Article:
Keywords: Competence-based social work, fieldwork, neo-liberal welfare, critical reflective learning.

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100 Embedding the Dimensions of Sustainability into City Information Modelling

Authors: Ali M. Al-Shaery

Abstract:

The purpose of this paper is to address the functions of sustainability dimensions in city information modelling and to present the required sustainability criteria that support establishing a sustainable planning framework for enhancing existing cities and developing future smart cities. The paper is divided into two sections. The first section is based on the examination of a wide and extensive array of cross-disciplinary literature in the last decade and a half to conceptualize the terms ‘sustainable’ and ‘smart city’, and map their associated criteria to city information modelling. The second section is based on analyzing two approaches relating to city information modelling, namely statistical and dynamic approaches, and their suitability in the development of cities’ action plans. The paper argues that the use of statistical approaches to embed sustainability dimensions in city information modelling have limited value. Despite the popularity of such approaches in addressing other dimensions like utility and service management in development and action plans of the world cities, these approaches are unable to address the dynamics across various city sectors with regards to economic, environmental and social criteria. The paper suggests an integrative dynamic and cross-disciplinary planning approach to embedding sustainability dimensions in city information modelling frameworks. Such an approach will pave the way towards optimal planning and implementation of priority actions of projects and investments. The approach can be used to achieve three main goals: (1) better development and action plans for world cities (2) serve the development of an integrative dynamic and cross-disciplinary framework that incorporates economic, environmental and social sustainability criteria and (3) address areas that require further attention in the development of future sustainable and smart cities. The paper presents an innovative approach for city information modelling and a well-argued, balanced hierarchy of sustainability criteria that can contribute to an area of research which is still in its infancy in terms of development and management.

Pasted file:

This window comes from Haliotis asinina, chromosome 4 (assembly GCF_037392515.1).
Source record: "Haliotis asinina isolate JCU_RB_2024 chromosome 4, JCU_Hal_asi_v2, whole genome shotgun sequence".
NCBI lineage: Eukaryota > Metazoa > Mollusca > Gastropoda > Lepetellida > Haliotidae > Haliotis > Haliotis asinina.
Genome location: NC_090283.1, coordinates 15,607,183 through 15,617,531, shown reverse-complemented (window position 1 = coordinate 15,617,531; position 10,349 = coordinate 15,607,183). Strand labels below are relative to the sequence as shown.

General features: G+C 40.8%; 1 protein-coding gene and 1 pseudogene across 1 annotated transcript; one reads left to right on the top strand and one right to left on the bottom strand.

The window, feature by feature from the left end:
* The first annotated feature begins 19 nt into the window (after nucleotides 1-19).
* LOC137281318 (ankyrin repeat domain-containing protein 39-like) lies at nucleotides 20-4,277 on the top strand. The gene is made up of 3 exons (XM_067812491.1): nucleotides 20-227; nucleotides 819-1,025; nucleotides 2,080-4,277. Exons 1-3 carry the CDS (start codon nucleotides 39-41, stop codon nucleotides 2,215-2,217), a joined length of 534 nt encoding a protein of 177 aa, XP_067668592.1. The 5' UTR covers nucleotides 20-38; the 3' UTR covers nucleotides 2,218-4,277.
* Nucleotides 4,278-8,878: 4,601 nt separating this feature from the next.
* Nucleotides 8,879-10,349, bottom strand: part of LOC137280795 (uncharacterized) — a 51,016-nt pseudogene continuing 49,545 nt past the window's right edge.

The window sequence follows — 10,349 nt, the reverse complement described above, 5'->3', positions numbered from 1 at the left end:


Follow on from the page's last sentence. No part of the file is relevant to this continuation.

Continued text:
Keywords: Information modelling, smart city, sustainable city, sustainability dimensions, sustainability criteria, city development planning.

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99 Addressing Scheme for IOT Network Using IPV6

Authors: H. Zormati, J. Chebil, J. Bel Hadj Taher

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The goal of this paper is to present an addressing scheme that allows for assigning a unique IPv6 address to each node in the Internet of Things (IoT) network. This scheme guarantees uniqueness by extracting the clock skew of each communication device and converting it into an IPv6 address. Simulation analysis confirms that the presented scheme provides reductions in terms of energy consumption, communication overhead and response time as compared to four studied addressing schemes Strong DAD, LEADS, SIPA and CLOSA.

Keywords: Addressing, IoT, IPv6, network, nodes.

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98 Solid Waste Management Challenges and Possible Solution in Kabul City

Authors: Ghulam Haider Haidaree, Nsenda Lukumwena

Abstract: